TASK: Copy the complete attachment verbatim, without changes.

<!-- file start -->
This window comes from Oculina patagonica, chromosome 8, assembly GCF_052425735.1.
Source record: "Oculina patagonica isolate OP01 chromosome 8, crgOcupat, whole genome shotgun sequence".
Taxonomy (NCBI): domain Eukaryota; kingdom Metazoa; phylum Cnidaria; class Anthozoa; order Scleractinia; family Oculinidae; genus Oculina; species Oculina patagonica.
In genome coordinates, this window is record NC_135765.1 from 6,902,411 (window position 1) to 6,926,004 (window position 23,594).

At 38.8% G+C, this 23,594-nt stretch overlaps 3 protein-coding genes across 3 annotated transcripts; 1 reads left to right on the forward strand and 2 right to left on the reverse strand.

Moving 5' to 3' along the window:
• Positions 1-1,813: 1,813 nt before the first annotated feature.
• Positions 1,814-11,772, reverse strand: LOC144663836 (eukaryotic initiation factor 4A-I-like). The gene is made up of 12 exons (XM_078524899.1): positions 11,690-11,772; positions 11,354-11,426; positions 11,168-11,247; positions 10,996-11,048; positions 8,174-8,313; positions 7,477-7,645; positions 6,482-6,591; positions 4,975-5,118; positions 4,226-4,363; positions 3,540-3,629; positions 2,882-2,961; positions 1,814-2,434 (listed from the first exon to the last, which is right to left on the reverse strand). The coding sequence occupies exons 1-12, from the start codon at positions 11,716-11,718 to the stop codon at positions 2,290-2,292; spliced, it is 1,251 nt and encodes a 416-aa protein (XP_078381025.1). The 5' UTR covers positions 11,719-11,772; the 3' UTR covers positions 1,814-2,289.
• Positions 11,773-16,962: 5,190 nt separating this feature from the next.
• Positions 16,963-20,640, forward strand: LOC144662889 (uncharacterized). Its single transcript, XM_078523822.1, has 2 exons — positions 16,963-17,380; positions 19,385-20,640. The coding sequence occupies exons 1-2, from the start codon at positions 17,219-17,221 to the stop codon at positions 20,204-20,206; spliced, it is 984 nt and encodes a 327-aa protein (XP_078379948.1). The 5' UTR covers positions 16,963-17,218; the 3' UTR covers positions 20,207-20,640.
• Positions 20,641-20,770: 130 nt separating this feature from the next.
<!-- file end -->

This window comes from Oculina patagonica, chromosome 8, assembly GCF_052425735.1.
Source record: "Oculina patagonica isolate OP01 chromosome 8, crgOcupat, whole genome shotgun sequence".
Taxonomy (NCBI): domain Eukaryota; kingdom Metazoa; phylum Cnidaria; class Anthozoa; order Scleractinia; family Oculinidae; genus Oculina; species Oculina patagonica.
In genome coordinates, this window is record NC_135765.1 from 6,902,411 (window position 1) to 6,926,004 (window position 23,594).

At 38.8% G+C, this 23,594-nt stretch overlaps 3 protein-coding genes across 3 annotated transcripts; 1 reads left to right on the forward strand and 2 right to left on the reverse strand.

Moving 5' to 3' along the window:
• Positions 1-1,813: 1,813 nt before the first annotated feature.
• Positions 1,814-11,772, reverse strand: LOC144663836 (eukaryotic initiation factor 4A-I-like). The gene is made up of 12 exons (XM_078524899.1): positions 11,690-11,772; positions 11,354-11,426; positions 11,168-11,247; positions 10,996-11,048; positions 8,174-8,313; positions 7,477-7,645; positions 6,482-6,591; positions 4,975-5,118; positions 4,226-4,363; positions 3,540-3,629; positions 2,882-2,961; positions 1,814-2,434 (listed from the first exon to the last, which is right to left on the reverse strand). The coding sequence occupies exons 1-12, from the start codon at positions 11,716-11,718 to the stop codon at positions 2,290-2,292; spliced, it is 1,251 nt and encodes a 416-aa protein (XP_078381025.1). The 5' UTR covers positions 11,719-11,772; the 3' UTR covers positions 1,814-2,289.
• Positions 11,773-16,962: 5,190 nt separating this feature from the next.
• Positions 16,963-20,640, forward strand: LOC144662889 (uncharacterized). Its single transcript, XM_078523822.1, has 2 exons — positions 16,963-17,380; positions 19,385-20,640. The coding sequence occupies exons 1-2, from the start codon at positions 17,219-17,221 to the stop codon at positions 20,204-20,206; spliced, it is 984 nt and encodes a 327-aa protein (XP_078379948.1). The 5' UTR covers positions 16,963-17,218; the 3' UTR covers positions 20,207-20,640.
• Positions 20,641-20,770: 130 nt separating this feature from the next.